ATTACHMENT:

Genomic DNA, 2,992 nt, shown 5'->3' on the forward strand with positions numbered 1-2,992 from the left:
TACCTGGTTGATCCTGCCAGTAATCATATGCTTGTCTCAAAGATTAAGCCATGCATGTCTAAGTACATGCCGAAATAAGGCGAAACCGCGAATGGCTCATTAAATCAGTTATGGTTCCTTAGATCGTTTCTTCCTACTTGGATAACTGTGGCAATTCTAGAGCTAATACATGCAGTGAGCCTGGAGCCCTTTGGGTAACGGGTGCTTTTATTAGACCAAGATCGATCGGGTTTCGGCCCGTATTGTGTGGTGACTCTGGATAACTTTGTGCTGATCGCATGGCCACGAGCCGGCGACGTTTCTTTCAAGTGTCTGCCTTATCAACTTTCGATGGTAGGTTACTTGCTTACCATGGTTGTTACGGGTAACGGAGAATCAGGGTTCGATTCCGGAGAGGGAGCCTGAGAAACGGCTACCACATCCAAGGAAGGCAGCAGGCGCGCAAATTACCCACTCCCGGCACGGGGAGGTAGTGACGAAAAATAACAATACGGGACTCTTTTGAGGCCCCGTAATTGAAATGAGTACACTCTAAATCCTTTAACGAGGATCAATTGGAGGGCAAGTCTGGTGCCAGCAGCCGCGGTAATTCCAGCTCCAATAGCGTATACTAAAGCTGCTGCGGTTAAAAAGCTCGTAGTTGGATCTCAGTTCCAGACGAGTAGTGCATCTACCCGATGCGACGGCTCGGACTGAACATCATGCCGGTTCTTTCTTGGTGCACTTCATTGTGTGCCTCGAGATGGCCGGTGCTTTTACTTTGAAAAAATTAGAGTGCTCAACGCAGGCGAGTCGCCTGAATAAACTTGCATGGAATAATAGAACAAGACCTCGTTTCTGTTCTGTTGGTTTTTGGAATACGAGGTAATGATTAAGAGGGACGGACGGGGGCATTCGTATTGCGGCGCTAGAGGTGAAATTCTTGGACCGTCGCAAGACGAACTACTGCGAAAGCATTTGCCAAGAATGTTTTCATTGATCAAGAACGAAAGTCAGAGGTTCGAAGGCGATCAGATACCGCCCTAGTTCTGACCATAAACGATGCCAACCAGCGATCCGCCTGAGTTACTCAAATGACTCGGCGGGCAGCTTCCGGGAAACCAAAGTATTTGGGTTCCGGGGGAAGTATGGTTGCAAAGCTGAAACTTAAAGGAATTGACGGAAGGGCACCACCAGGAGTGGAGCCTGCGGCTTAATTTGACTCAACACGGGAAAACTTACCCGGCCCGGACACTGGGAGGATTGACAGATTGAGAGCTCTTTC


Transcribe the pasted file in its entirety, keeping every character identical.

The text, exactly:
Genomic DNA, 2,992 nt, shown 5'->3' on the forward strand with positions numbered 1-2,992 from the left:
TACCTGGTTGATCCTGCCAGTAATCATATGCTTGTCTCAAAGATTAAGCCATGCATGTCTAAGTACATGCCGAAATAAGGCGAAACCGCGAATGGCTCATTAAATCAGTTATGGTTCCTTAGATCGTTTCTTCCTACTTGGATAACTGTGGCAATTCTAGAGCTAATACATGCAGTGAGCCTGGAGCCCTTTGGGTAACGGGTGCTTTTATTAGACCAAGATCGATCGGGTTTCGGCCCGTATTGTGTGGTGACTCTGGATAACTTTGTGCTGATCGCATGGCCACGAGCCGGCGACGTTTCTTTCAAGTGTCTGCCTTATCAACTTTCGATGGTAGGTTACTTGCTTACCATGGTTGTTACGGGTAACGGAGAATCAGGGTTCGATTCCGGAGAGGGAGCCTGAGAAACGGCTACCACATCCAAGGAAGGCAGCAGGCGCGCAAATTACCCACTCCCGGCACGGGGAGGTAGTGACGAAAAATAACAATACGGGACTCTTTTGAGGCCCCGTAATTGAAATGAGTACACTCTAAATCCTTTAACGAGGATCAATTGGAGGGCAAGTCTGGTGCCAGCAGCCGCGGTAATTCCAGCTCCAATAGCGTATACTAAAGCTGCTGCGGTTAAAAAGCTCGTAGTTGGATCTCAGTTCCAGACGAGTAGTGCATCTACCCGATGCGACGGCTCGGACTGAACATCATGCCGGTTCTTTCTTGGTGCACTTCATTGTGTGCCTCGAGATGGCCGGTGCTTTTACTTTGAAAAAATTAGAGTGCTCAACGCAGGCGAGTCGCCTGAATAAACTTGCATGGAATAATAGAACAAGACCTCGTTTCTGTTCTGTTGGTTTTTGGAATACGAGGTAATGATTAAGAGGGACGGACGGGGGCATTCGTATTGCGGCGCTAGAGGTGAAATTCTTGGACCGTCGCAAGACGAACTACTGCGAAAGCATTTGCCAAGAATGTTTTCATTGATCAAGAACGAAAGTCAGAGGTTCGAAGGCGATCAGATACCGCCCTAGTTCTGACCATAAACGATGCCAACCAGCGATCCGCCTGAGTTACTCAAATGACTCGGCGGGCAGCTTCCGGGAAACCAAAGTATTTGGGTTCCGGGGGAAGTATGGTTGCAAAGCTGAAACTTAAAGGAATTGACGGAAGGGCACCACCAGGAGTGGAGCCTGCGGCTTAATTTGACTCAACACGGGAAAACTTACCCGGCCCGGACACTGGGAGGATTGACAGATTGAGAGCTCTTTC